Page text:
India and Pakistan agreed Saturday to begin work by 2007 on a pipeline to bring natural gas from Iran, moving ahead with the project despite U.S. disapproval.

The 1,750-mile pipeline would help meet the growing energy needs of India's booming economy and provide Pakistan with hundreds of millions of dollars in fees.

The United States, which is trying to pressure Iran over its nuclear program, has made its disapproval of the project clear to Pakistan and India. Washington opposes investments that benefit Iran, which it suspects of trying to build atomic weapons.

Pakistani and Indian oil ministry officials met in New Delhi and agreed to complete a framework of the agreement by April of next year, the Press Trust of India news agency quoted India's Petroleum Secretary S. C. Tripathi as saying.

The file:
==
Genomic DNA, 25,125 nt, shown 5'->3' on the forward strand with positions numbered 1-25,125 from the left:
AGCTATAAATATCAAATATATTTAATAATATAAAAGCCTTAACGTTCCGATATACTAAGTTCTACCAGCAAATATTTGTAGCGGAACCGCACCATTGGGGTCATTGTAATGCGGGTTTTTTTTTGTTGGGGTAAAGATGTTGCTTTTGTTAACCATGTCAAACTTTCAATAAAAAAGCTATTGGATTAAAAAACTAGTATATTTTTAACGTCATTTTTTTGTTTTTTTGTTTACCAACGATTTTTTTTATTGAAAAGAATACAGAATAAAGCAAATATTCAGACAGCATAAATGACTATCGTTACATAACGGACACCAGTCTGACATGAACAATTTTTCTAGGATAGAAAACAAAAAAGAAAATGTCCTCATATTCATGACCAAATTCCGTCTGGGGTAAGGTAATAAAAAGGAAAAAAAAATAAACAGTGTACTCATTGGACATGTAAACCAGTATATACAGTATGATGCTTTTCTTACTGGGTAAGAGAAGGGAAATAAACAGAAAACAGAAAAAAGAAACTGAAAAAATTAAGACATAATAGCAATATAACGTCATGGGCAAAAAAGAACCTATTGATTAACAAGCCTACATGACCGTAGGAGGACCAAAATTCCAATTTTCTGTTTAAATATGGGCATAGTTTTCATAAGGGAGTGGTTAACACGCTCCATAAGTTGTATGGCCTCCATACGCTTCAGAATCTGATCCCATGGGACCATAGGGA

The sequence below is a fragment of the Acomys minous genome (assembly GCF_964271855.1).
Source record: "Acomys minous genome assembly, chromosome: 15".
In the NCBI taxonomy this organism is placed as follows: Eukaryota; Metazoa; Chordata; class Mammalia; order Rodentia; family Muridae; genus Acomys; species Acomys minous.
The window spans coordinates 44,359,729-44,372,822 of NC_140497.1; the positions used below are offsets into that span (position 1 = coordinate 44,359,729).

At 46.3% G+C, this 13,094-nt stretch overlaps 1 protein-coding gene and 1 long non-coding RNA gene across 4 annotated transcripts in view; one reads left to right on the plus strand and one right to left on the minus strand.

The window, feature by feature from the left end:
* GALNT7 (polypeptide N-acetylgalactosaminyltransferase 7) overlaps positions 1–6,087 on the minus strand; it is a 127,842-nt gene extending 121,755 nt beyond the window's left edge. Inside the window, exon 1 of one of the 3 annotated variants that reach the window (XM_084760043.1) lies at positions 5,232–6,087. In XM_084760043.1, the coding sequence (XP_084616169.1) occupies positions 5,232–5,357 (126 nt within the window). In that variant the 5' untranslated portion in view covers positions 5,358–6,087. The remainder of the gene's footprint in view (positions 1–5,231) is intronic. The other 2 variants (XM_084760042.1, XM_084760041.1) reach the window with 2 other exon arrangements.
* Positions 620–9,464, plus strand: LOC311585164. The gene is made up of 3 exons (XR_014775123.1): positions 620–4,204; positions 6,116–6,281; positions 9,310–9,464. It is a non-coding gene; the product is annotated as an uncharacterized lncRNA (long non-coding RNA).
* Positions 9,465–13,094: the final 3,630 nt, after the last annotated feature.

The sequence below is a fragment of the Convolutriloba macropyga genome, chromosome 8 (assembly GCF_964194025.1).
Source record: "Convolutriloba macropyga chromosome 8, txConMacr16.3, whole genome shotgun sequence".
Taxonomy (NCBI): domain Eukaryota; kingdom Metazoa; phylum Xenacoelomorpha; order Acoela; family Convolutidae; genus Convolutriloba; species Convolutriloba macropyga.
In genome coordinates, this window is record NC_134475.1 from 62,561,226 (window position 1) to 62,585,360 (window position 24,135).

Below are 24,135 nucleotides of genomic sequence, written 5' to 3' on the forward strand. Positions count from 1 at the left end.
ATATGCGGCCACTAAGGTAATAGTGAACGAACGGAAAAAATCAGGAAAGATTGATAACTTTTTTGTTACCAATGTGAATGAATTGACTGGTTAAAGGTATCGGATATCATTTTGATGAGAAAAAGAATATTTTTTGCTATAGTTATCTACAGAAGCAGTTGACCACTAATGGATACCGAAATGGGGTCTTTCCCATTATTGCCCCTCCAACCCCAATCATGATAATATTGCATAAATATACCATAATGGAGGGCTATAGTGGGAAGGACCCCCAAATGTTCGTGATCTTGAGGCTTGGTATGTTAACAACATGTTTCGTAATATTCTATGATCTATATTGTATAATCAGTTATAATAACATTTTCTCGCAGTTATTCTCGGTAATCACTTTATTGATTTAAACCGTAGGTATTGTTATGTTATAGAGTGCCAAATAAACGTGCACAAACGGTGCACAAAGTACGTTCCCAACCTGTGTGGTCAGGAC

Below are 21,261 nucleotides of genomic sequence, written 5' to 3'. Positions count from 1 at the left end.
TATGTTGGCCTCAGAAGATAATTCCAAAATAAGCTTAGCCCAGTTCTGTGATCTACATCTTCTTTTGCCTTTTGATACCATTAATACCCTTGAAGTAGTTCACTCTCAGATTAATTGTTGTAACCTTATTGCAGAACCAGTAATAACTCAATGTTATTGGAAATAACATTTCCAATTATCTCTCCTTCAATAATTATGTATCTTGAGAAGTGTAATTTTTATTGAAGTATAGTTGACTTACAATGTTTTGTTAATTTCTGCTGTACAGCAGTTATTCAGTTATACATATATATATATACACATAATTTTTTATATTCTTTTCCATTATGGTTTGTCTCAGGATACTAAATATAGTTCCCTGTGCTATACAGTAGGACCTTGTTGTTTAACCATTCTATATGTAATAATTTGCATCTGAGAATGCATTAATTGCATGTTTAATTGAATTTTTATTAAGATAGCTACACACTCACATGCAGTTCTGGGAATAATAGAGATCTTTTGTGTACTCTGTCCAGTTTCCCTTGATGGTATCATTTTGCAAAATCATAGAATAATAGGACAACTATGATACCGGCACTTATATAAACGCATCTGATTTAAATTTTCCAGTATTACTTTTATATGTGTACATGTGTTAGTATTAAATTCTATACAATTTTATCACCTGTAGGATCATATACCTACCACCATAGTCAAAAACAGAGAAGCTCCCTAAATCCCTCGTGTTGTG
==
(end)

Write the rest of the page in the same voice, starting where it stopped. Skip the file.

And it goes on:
The proposed $4 billion pipeline would transport natural gas from Iran to India through Pakistan by the end of the 2010, the report said.

The pipeline is one of a number of initiatives designed to improve relations between Indian and Pakistan, longtime rivals over the Himalayan region of Kashmir.

Iran proposed the pipeline in 1996, but the project never got off the ground mainly because of Indian concerns over its security in Pakistan.

India, whose economy has been growing at 6 percent annually for the past decade, imports more than 65 percent of its oil.